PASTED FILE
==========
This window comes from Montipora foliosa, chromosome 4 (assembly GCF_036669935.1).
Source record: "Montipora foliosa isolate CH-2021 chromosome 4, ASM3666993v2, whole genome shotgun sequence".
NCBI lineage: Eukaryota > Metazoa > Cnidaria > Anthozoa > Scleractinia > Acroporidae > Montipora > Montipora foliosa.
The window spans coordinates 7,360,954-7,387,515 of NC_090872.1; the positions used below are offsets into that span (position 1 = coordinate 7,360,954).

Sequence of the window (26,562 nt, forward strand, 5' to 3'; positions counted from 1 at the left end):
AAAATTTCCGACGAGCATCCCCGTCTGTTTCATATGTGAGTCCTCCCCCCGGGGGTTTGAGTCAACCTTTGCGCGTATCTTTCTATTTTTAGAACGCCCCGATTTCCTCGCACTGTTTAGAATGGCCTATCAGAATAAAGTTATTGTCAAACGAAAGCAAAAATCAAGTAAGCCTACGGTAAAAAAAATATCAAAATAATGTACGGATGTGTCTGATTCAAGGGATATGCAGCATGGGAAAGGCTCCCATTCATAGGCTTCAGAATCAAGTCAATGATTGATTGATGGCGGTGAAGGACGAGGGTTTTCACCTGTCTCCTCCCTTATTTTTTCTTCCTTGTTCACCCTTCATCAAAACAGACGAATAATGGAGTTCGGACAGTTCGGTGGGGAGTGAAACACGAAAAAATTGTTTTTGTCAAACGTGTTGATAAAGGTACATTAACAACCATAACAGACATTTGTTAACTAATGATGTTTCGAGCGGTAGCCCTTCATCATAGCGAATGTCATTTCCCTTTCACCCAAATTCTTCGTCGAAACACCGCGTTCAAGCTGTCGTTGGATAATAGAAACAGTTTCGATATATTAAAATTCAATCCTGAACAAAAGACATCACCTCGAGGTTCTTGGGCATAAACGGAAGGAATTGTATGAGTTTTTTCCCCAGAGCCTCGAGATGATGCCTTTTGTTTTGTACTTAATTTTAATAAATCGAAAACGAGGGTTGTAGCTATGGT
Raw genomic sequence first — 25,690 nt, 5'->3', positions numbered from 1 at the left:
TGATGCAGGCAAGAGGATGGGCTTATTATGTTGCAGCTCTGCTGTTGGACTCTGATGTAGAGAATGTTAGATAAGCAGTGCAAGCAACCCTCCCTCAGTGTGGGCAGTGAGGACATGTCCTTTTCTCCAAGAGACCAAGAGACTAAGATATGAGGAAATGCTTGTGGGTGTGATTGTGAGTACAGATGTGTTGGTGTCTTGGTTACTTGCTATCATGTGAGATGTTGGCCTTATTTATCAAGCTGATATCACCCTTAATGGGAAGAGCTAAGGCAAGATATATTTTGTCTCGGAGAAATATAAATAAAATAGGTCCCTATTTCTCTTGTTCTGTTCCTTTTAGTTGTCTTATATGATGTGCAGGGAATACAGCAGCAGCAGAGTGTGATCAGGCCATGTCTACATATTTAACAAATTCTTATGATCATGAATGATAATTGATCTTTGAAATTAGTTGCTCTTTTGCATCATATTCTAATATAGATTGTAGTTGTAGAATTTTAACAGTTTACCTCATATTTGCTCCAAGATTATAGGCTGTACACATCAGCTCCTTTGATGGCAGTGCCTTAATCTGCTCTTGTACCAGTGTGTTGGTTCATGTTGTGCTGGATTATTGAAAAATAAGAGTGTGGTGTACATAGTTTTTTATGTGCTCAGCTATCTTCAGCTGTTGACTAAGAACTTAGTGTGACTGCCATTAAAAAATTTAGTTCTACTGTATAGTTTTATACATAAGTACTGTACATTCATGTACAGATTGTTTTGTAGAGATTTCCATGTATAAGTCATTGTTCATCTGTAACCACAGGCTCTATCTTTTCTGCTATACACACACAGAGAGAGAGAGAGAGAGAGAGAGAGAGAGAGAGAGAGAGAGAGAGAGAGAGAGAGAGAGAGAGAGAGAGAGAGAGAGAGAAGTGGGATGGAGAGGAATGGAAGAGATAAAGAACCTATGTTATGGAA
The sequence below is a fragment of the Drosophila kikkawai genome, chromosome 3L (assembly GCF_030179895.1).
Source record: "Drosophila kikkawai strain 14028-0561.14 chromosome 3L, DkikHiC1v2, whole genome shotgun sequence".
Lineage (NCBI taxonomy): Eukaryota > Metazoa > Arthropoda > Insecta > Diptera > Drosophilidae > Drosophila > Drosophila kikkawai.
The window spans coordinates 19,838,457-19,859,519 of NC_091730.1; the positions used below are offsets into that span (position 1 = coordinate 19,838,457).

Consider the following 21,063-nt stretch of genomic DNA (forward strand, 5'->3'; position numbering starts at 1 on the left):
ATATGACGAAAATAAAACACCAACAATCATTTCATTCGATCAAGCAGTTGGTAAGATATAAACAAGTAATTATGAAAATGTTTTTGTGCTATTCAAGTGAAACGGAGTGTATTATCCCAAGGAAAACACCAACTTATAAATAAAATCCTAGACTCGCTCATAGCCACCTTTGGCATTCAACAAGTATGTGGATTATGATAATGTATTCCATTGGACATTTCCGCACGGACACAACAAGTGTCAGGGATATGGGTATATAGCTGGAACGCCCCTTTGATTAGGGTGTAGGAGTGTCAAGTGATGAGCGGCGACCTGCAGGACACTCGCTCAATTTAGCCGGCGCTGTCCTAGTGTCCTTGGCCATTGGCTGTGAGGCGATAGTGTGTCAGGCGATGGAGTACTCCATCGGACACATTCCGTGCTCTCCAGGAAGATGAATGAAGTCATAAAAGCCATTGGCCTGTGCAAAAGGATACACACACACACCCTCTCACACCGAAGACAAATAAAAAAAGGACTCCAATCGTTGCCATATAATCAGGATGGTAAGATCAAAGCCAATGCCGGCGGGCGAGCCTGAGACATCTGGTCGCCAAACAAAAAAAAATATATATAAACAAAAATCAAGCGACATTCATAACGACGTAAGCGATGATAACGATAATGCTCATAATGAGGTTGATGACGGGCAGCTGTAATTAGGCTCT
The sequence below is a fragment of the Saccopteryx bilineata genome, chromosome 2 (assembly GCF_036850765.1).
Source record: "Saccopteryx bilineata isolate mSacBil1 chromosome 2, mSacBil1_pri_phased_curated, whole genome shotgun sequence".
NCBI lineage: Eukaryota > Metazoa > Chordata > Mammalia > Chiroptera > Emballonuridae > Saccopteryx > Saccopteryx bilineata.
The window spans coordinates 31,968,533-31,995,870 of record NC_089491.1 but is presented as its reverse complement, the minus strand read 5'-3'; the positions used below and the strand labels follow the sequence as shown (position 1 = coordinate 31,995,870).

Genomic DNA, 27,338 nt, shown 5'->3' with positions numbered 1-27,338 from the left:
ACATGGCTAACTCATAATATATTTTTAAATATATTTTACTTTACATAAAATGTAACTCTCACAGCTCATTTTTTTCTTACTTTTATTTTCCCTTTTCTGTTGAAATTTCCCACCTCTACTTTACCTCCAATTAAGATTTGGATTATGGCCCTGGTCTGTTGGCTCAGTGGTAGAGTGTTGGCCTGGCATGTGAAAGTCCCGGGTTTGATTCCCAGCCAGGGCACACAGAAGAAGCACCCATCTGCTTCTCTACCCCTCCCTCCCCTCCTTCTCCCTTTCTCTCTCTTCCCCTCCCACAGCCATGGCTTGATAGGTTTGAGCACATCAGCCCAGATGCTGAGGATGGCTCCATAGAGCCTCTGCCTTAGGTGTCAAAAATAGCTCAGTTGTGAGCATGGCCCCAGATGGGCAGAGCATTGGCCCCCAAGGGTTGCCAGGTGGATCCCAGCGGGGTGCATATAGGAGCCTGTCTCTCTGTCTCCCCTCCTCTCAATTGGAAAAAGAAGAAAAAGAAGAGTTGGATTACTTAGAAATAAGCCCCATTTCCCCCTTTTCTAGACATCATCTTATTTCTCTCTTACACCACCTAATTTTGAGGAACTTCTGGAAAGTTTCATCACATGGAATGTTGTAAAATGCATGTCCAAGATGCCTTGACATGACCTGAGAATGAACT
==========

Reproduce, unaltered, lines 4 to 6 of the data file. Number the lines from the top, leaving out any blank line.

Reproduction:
The window spans coordinates 7,360,954-7,387,515 of NC_090872.1; the positions used below are offsets into that span (position 1 = coordinate 7,360,954).

Sequence of the window (26,562 nt, forward strand, 5' to 3'; positions counted from 1 at the left end):
AAAATTTCCGACGAGCATCCCCGTCTGTTTCATATGTGAGTCCTCCCCCCGGGGGTTTGAGTCAACCTTTGCGCGTATCTTTCTATTTTTAGAACGCCCCGATTTCCTCGCACTGTTTAGAATGGCCTATCAGAATAAAGTTATTGTCAAACGAAAGCAAAAATCAAGTAAGCCTACGGTAAAAAAAATATCAAAATAATGTACGGATGTGTCTGATTCAAGGGATATGCAGCATGGGAAAGGCTCCCATTCATAGGCTTCAGAATCAAGTCAATGATTGATTGATGGCGGTGAAGGACGAGGGTTTTCACCTGTCTCCTCCCTTATTTTTTCTTCCTTGTTCACCCTTCATCAAAACAGACGAATAATGGAGTTCGGACAGTTCGGTGGGGAGTGAAACACGAAAAAATTGTTTTTGTCAAACGTGTTGATAAAGGTACATTAACAACCATAACAGACATTTGTTAACTAATGATGTTTCGAGCGGTAGCCCTTCATCATAGCGAATGTCATTTCCCTTTCACCCAAATTCTTCGTCGAAACACCGCGTTCAAGCTGTCGTTGGATAATAGAAACAGTTTCGATATATTAAAATTCAATCCTGAACAAAAGACATCACCTCGAGGTTCTTGGGCATAAACGGAAGGAATTGTATGAGTTTTTTCCCCAGAGCCTCGAGATGATGCCTTTTGTTTTGTACTTAATTTTAATAAATCGAAAACGAGGGTTGTAGCTATGGT